As the sun sank behind the canyon walls, we made camp near Red Slide at mile 176 that night. By this point in the trip, I was sleeping as well as could be expected. I knew where my stuff was, the important stuff being all near the top of my bag where I could find it. I knew that I was comfortable just sleeping in my camp dress, I knew how to get out of tent in the middle of the night and pee in a cup without falling. I knew better than to turn a light on in the tent to keep the bugs out. I drifted off to sleep, no sound machine needed. I tried to really hear and appreciate the sound of the river’s rapids churning and talking all night. I knew I would long for that sound once I was home. And now, home was only a few days away.
Hot Java, Cold Lava
As dawn broke, I heard the now familiar sounds of the guides hollering that coffee was ready. They do this in the slow, sing-song way that does not jar the system, using just enough gusto to nudge one gently from a river dream.
Speaking of dreams, for several years leading up to this trip, sleep has been elusive. I fall asleep just fine, but then usually about 3:00 AM, I wake and cannot fall back asleep. I cannot turn off my brain. When this happens, I have taken to listening to Audible stories that aren’t too stimulating. Young adult classics are great for this. The Little House series, Wind in the Willows, and even books like the Secret Knowledge of Water, by Craig Childs are interesting and relaxing.
But since being home from this trip, I have not had any sleeping problems. I sleep straight through the night, and most nights my dreams involve the river. It was as if my brain got a hard reboot on the shores of the mighty Colorado, like I left some worries there in the sand and they were washed way. I cannot explain it, and I don’t know if the effects will last, but I hope they do.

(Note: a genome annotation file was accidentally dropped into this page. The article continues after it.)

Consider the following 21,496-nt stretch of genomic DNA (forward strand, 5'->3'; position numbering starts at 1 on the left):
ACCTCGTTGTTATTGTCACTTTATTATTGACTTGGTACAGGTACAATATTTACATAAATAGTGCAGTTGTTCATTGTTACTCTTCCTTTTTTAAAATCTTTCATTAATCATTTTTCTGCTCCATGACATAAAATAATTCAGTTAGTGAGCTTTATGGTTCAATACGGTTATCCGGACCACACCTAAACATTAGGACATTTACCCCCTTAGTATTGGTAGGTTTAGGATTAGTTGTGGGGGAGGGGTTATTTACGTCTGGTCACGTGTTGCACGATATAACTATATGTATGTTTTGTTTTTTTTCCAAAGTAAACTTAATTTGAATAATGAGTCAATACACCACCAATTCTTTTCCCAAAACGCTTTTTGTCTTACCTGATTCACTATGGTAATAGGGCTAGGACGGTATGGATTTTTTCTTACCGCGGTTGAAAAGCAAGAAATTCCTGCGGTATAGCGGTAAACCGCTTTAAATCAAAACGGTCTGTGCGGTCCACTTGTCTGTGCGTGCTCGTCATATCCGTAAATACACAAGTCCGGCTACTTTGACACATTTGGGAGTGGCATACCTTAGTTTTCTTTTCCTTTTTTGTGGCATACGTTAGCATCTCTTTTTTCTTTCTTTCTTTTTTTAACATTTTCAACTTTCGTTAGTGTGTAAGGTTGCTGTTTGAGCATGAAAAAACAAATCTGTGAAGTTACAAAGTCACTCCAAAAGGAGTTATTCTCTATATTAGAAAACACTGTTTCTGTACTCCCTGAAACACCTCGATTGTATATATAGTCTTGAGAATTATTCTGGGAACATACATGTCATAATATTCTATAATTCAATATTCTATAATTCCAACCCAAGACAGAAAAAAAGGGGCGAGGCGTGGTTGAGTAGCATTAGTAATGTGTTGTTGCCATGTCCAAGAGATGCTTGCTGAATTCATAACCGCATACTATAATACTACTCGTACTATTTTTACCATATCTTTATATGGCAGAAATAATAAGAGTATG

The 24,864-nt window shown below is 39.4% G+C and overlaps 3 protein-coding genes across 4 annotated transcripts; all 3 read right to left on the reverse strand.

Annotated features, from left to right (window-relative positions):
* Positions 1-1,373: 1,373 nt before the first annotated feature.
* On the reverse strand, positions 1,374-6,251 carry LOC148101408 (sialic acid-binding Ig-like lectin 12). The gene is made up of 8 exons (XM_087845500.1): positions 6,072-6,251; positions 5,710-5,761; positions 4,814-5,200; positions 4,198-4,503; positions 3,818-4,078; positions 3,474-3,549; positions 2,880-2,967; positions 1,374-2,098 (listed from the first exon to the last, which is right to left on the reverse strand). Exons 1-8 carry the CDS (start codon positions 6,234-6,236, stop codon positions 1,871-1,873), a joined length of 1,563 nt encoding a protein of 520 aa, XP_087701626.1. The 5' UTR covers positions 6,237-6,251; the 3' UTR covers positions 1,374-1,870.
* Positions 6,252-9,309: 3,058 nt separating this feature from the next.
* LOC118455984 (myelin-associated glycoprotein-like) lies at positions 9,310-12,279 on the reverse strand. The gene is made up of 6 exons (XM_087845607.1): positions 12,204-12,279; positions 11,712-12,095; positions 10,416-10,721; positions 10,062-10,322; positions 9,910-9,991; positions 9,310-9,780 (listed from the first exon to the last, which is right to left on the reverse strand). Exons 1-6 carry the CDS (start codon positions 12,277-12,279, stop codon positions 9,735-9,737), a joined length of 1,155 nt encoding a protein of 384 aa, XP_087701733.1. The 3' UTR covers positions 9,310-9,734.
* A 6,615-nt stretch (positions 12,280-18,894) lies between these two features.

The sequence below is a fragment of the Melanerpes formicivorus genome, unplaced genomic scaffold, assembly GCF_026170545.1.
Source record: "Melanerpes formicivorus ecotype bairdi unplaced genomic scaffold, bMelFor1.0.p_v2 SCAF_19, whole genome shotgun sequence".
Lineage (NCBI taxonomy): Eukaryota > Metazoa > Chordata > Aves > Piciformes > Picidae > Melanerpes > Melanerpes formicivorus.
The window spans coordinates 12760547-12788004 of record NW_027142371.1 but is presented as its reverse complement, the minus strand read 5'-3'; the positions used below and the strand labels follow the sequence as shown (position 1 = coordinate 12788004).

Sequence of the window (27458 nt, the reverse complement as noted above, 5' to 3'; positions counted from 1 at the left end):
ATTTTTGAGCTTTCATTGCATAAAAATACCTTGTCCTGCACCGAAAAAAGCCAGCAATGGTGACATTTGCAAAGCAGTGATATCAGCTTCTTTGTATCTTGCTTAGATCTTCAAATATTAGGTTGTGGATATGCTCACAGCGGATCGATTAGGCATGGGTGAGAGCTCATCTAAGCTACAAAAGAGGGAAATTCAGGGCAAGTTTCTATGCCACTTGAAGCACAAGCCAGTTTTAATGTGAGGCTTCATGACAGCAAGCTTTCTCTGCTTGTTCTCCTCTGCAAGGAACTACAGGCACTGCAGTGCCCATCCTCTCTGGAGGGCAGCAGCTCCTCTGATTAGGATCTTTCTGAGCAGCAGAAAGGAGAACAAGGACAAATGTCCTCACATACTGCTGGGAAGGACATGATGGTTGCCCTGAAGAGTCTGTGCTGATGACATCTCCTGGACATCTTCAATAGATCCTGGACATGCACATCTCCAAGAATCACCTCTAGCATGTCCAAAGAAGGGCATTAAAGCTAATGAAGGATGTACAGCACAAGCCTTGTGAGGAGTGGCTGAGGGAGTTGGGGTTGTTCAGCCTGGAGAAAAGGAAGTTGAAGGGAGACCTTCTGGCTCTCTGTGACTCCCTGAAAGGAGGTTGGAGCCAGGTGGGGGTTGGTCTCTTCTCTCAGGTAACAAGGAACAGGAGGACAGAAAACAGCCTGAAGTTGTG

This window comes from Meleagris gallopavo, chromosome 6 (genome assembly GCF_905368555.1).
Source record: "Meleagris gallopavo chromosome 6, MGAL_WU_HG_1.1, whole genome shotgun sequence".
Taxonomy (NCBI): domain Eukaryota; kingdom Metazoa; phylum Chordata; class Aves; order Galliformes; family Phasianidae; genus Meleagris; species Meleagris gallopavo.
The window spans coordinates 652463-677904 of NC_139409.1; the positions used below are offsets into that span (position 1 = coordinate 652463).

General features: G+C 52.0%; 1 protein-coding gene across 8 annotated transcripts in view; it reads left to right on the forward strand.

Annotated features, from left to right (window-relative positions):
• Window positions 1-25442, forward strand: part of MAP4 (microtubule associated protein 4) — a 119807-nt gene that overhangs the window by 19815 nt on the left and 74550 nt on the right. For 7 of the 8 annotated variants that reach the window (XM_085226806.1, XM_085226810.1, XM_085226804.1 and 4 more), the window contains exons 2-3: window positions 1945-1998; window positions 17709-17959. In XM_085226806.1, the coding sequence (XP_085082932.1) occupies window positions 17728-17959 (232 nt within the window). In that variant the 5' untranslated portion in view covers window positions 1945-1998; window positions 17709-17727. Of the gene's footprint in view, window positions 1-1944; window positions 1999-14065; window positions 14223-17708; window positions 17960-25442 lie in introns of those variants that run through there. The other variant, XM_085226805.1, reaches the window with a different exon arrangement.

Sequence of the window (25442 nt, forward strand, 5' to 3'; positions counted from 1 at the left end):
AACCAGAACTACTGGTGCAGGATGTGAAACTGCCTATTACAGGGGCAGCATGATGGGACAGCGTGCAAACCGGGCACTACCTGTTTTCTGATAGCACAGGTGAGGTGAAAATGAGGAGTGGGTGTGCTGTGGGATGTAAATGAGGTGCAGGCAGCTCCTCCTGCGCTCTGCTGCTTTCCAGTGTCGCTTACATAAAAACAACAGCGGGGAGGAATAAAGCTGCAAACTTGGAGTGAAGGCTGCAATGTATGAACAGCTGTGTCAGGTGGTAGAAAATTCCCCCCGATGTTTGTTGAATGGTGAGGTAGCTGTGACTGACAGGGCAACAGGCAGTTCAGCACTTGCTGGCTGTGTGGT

I stumbled to the huge vat of coffee and ladled myself a cup. I hiked up a small sandy dune and noticed some desert primroses were blooming, a far more forgiving plant than the nettle of the previous day. The soft white petals swayed in the breeze. Soon they would wither in the harsh summer sunlight, and their crunchy remains would fall to the ground, where they would decompose into the earth.
I gazed at the red sandstone across the river. The sun was kissing the rim and an orange glow began to pierce the soft blue morning sky. I marveled at the perfect contrast of the red canyon walls with green of the evermoving water. An artist herself could mix no more perfect colors to complement each other. My rafting buddies were stirring, and throughout camp there was the telltale movement of people preparing for their day; drinking coffee, rolling up tents, smashing belongings into drybags. I wondered who else was walking up in the canyon that morning? Maybe Mr. Toad or Ratty lived nearby.
After breakfast and a short geography lesson from Guide Wes, we were packed up and loaded the boats for our last full day. Today we would enjoy our last level 10 rapid, Lava Falls Rapid.
“What a conflict of water and fire there must have been here! Just imagine a river of molten rock running down into a river of melted snow. What is seething and boiling of the waters; what clouds of steam rolled into the heavens!”
-John Wesley Powell 1875
Our boats entered into the marvelous geology Wes had just described. We motored by Vulcan Anvil and prepared for the exciting rapid. No one was volunteering to sit on the floor in the front of the boat. Randy said he would, and looked towards me to join him. I declined. I felt safe seated in the back. Then Rene said, “You should join your husband up there, go on!”
It was a split-second decision. Timely. I took my seat next to Randy and fixed my gaze on the horizon. The green water was glassy, slippery and seductive as it morphed into a foamy white torrent. And just like that, we were in the rapids, and the landscape disappeared from my sight. I was underwater.
The frigid water washed over me like a second baptism. My right hand clenched my camera tightly over my head. Randy was next to me, our feet dangling over the “people catcher” net. He was urging me to put down the camera and hold on. I heard someone chant “Lava, Lava!” Just then, the boat dipped, and the second wave engulfed me.
I could feel my body separate from the boat. For a moment I was floating. Suddenly, I felt a tug on my life vest from behind. I learned later that a guide had grabbed ahold of me. I felt my body come to a rest on the hard steel, gravity was restored, and I was exhilarated.
Drenched to the bone, Randy and I made our way back of the boat to watch Wes and his crew come through the rapids. We could hear our new friends cheering in excitement as the boat popped up out of the white froth into calmer green waters. They were lifting their hands in victory, and all was well.
I was kind of quiet after that. I just wanted to take some moments to reflect and be proud of myself for my adventure accomplishments so far. On launch day I was so nervous about the rapids, and now I had just ridden the best one and enjoyed it. I thanked Rene for the encouragement.